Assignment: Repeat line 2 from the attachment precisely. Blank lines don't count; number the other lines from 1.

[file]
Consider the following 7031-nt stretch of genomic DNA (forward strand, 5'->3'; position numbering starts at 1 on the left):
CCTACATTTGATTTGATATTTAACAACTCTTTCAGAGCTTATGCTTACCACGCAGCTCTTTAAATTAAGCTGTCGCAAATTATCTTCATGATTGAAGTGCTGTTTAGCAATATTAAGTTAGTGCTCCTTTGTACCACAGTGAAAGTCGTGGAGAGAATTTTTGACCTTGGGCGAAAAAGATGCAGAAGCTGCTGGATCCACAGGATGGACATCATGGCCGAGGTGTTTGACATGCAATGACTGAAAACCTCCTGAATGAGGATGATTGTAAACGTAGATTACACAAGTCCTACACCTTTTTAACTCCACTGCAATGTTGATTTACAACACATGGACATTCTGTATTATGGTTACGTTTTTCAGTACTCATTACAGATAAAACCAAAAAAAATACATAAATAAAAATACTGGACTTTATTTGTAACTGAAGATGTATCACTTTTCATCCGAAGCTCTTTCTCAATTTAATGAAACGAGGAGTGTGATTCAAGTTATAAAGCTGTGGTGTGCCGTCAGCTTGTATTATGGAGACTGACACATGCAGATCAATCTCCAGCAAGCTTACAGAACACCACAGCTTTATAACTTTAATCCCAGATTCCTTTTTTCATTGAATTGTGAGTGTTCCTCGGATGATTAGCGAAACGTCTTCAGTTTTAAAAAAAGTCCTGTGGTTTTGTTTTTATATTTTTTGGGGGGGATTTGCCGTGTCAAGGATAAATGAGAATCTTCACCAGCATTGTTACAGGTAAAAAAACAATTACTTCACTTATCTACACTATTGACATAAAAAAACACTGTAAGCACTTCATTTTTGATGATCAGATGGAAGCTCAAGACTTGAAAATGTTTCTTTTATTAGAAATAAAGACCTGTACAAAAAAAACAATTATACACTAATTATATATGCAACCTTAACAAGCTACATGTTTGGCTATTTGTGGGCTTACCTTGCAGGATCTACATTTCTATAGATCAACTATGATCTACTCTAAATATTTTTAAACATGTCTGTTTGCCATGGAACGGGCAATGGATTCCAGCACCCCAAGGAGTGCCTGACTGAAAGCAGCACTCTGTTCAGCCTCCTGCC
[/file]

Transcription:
CCTACATTTGATTTGATATTTAACAACTCTTTCAGAGCTTATGCTTACCACGCAGCTCTTTAAATTAAGCTGTCGCAAATTATCTTCATGATTGAAGTGCTGTTTAGCAATATTAAGTTAGTGCTCCTTTGTACCACAGTGAAAGTCGTGGAGAGAATTTTTGACCTTGGGCGAAAAAGATGCAGAAGCTGCTGGATCCACAGGATGGACATCATGGCCGAGGTGTTTGACATGCAATGACTGAAAACCTCCTGAATGAGGATGATTGTAAACGTAGATTACACAAGTCCTACACCTTTTTAACTCCACTGCAATGTTGATTTACAACACATGGACATTCTGTATTATGGTTACGTTTTTCAGTACTCATTACAGATAAAACCAAAAAAAATACATAAATAAAAATACTGGACTTTATTTGTAACTGAAGATGTATCACTTTTCATCCGAAGCTCTTTCTCAATTTAATGAAACGAGGAGTGTGATTCAAGTTATAAAGCTGTGGTGTGCCGTCAGCTTGTATTATGGAGACTGACACATGCAGATCAATCTCCAGCAAGCTTACAGAACACCACAGCTTTATAACTTTAATCCCAGATTCCTTTTTTCATTGAATTGTGAGTGTTCCTCGGATGATTAGCGAAACGTCTTCAGTTTTAAAAAAAGTCCTGTGGTTTTGTTTTTATATTTTTTGGGGGGGATTTGCCGTGTCAAGGATAAATGAGAATCTTCACCAGCATTGTTACAGGTAAAAAAACAATTACTTCACTTATCTACACTATTGACATAAAAAAACACTGTAAGCACTTCATTTTTGATGATCAGATGGAAGCTCAAGACTTGAAAATGTTTCTTTTATTAGAAATAAAGACCTGTACAAAAAAAACAATTATACACTAATTATATATGCAACCTTAACAAGCTACATGTTTGGCTATTTGTGGGCTTACCTTGCAGGATCTACATTTCTATAGATCAACTATGATCTACTCTAAATATTTTTAAACATGTCTGTTTGCCATGGAACGGGCAATGGATTCCAGCACCCCAAGGAGTGCCTGACTGAAAGCAGCACTCTGTTCAGCCTCCTGCC